Just in Time (JIT) Compilation

In computing, just-in-time (JIT) compilation, also known as dynamic translation, is compilation done during execution of a program – at run time – rather than prior to execution. – Wikipedia

A JIT compiler runs after the program has started and compiles the code (usually bytecode or some kind of VM instructions) on the fly (or just-in-time, as it’s called) into a form that’s usually faster, typically the host CPU’s native instruction set.

A JIT has access to dynamic runtime information whereas a standard compiler doesn’t and can make better optimizations like inlining functions that are used frequently. This is in contrast to a traditional compiler that compiles all the code to machine language before the program is first run (Ahead of Time, AOT).

JIT Example

  • In Java JIT is in JVM (Java virtual machine)
  • In C#, it is in .Net framework
  • In Android, it is in DVM (Dalvik virtual machine)

Why is Java faster when using a JIT?

Here’s an interesting answer given by the James Gosling himself in the Book Masterminds of Programming.

Well, I’ve heard it said that effectively you have two compilers in the Java world. You have the compiler to Java bytecode, and then you have your JIT, which basically recompiles everything specifically again. All of your scary optimizations are in the JIT.

James: Exactly. These days we’re beating the really good C and C++ compilers pretty much always. When you go to the dynamic compiler, you get two advantages when the compiler’s running right at the last moment. One is you know exactly what chipset you’re running on. So many times when people are compiling a piece of C code, they have to compile it to run on kind of the generic x86 architecture. Almost none of the binaries you get are particularly well tuned for any of them. You download the latest copy of Mozilla,and it’ll run on pretty much any Intel architecture CPU. There’s pretty much one Linux binary. It’s pretty generic, and it’s compiled with GCC, which is not a very good C compiler.

When HotSpot runs, it knows exactly what chipset you’re running on. It knows exactly how the cache works. It knows exactly how the memory hierarchy works. It knows exactly how all the pipeline interlocks work in the CPU. It knows what instruction set extensions this chip has got. It optimizes for precisely what machine you’re on. Then the other half of it is that it actually sees the application as it’s running. It’s able to have statistics that know which things are important. It’s able to inline things that a C compiler could never do. The kind of stuff that gets inlined in the Java world is pretty amazing. Then you tack onto that the way the storage management works with the modern garbage collectors. With a modern garbage collector, storage allocation is extremely fast.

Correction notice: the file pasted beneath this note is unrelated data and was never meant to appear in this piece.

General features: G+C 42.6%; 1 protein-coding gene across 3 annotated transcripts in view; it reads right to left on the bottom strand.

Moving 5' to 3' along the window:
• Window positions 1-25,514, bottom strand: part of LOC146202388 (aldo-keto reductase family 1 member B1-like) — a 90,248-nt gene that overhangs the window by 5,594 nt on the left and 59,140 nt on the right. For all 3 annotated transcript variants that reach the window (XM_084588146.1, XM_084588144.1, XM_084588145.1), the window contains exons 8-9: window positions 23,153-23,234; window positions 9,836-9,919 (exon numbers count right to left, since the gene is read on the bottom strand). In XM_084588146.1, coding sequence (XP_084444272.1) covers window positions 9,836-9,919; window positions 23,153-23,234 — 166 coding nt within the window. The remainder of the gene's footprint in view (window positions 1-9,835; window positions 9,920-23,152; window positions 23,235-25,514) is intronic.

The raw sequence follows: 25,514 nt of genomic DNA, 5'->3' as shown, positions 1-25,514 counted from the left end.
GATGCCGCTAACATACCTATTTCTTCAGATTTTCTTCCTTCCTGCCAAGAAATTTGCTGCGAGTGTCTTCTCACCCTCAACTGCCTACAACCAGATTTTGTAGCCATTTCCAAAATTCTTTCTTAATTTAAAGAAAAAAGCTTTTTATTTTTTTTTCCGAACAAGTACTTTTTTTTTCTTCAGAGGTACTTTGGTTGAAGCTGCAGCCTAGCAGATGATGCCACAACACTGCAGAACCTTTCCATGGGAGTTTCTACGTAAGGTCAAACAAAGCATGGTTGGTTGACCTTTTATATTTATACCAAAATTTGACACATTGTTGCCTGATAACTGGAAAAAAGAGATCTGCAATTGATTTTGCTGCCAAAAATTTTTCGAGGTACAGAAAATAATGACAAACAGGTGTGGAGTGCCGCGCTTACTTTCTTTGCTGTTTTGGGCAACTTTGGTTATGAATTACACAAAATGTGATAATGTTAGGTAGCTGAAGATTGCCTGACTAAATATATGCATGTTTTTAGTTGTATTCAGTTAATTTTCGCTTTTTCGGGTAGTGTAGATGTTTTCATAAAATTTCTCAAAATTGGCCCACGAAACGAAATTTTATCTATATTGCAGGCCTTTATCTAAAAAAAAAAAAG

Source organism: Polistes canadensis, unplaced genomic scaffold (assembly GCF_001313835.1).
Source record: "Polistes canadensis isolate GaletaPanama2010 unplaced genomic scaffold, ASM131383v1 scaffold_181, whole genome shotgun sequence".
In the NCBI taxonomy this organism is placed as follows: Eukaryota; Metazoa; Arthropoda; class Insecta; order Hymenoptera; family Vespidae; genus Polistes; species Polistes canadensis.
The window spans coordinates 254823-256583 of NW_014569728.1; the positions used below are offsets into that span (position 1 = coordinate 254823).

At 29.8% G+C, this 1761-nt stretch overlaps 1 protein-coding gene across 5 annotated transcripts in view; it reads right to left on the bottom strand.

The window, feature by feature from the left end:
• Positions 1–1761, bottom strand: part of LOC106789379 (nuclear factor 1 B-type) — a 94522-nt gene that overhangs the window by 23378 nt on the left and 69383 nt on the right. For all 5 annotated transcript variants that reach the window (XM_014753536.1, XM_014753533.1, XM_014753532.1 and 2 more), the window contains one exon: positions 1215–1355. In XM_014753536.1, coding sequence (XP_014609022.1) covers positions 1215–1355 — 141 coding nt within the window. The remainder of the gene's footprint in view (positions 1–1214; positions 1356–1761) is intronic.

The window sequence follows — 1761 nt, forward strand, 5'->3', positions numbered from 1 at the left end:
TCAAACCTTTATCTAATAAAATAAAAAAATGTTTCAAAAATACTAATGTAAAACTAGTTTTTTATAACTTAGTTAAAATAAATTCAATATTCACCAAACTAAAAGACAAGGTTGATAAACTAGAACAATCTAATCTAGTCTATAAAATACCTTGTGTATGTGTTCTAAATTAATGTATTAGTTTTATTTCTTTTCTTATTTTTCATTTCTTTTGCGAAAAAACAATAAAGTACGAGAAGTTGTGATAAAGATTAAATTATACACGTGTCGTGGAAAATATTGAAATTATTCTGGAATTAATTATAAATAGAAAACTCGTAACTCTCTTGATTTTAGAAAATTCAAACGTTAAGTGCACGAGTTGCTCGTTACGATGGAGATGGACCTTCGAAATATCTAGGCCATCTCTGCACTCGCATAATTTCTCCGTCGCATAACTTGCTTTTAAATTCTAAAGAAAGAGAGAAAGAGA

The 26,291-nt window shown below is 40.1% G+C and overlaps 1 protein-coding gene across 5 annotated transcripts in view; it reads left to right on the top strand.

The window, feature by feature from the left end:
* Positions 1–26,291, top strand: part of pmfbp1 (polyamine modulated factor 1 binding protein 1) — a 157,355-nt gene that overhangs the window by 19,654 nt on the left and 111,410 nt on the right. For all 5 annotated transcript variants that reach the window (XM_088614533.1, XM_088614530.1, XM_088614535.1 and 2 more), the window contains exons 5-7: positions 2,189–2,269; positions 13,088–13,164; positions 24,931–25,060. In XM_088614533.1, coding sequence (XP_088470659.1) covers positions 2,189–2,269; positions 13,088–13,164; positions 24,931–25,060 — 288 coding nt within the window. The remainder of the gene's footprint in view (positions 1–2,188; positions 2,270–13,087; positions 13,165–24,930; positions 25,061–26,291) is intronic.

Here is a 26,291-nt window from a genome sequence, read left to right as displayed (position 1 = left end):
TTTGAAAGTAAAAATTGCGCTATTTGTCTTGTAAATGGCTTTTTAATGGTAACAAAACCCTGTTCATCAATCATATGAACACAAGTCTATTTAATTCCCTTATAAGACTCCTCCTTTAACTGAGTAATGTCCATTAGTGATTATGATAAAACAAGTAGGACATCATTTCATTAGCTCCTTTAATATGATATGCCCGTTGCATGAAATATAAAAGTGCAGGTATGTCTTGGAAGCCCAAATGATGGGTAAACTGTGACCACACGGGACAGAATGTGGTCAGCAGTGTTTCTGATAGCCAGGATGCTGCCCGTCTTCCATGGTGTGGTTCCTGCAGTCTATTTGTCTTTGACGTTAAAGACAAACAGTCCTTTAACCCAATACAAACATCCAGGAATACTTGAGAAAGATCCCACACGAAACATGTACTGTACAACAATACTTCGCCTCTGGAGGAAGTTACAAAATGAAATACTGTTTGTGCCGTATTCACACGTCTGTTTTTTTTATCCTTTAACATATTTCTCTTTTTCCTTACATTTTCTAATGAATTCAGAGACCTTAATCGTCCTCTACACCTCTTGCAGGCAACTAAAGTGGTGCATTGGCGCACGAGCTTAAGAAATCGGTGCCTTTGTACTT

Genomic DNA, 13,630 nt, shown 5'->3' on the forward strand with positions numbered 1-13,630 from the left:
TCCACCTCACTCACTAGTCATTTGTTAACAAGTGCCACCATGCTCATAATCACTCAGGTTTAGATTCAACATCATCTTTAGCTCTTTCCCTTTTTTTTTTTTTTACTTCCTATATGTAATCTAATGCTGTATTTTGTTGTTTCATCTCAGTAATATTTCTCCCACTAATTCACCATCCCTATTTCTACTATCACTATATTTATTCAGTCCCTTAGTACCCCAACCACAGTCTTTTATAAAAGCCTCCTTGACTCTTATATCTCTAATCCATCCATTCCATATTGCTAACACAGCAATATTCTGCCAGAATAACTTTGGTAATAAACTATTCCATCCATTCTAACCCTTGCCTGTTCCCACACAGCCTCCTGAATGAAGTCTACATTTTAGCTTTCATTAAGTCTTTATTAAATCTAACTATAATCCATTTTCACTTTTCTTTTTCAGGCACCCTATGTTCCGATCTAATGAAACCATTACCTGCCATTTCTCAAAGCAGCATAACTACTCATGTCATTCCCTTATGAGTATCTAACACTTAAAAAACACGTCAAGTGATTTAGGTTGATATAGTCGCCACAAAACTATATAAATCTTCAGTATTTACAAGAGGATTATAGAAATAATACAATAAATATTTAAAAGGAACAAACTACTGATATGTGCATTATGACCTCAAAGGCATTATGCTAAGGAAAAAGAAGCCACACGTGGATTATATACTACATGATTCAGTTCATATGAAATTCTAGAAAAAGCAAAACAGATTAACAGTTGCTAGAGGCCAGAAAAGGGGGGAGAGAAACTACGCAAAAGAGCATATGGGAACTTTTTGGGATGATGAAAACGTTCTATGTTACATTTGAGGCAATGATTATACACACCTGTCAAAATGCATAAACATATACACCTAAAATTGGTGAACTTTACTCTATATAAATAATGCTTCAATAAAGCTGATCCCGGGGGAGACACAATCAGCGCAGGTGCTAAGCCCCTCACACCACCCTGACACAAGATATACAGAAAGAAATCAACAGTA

HotSpot and JIT

JVM is a specification. Different vendors implement the spec. Eg: Sun (now Oracle), IBM, BEA (now Oracle), SAP all implement the specification and provide their own JVMs. Sun’s specific implementation is called Hotspot. BEA’s is called JRockit.

JIT is part of the JVM which takes Java bytecodes and compiles it to the native processor assembly code on the machine where the program is running. Each vendor implements the JIT leveraging unique sophisticated algorithms. For eg: JIT on JRockit is different from Hotspot’s JIT.

There is a pretty nice explanation from IBM Knowledge Center:

In practice, methods are not compiled the first time they are called. For each method, the JVM maintains a call count, which is incremented every time the method is called. The JVM interprets a method until its call count exceeds a JIT compilation threshold. Therefore, often-used methods are compiled soon after the JVM has started, and less-used methods are compiled much later, or not at all. The JIT compilation threshold helps the JVM start quickly and still have improved performance. The threshold has been carefully selected to obtain an optimal balance between startup times and long term performance.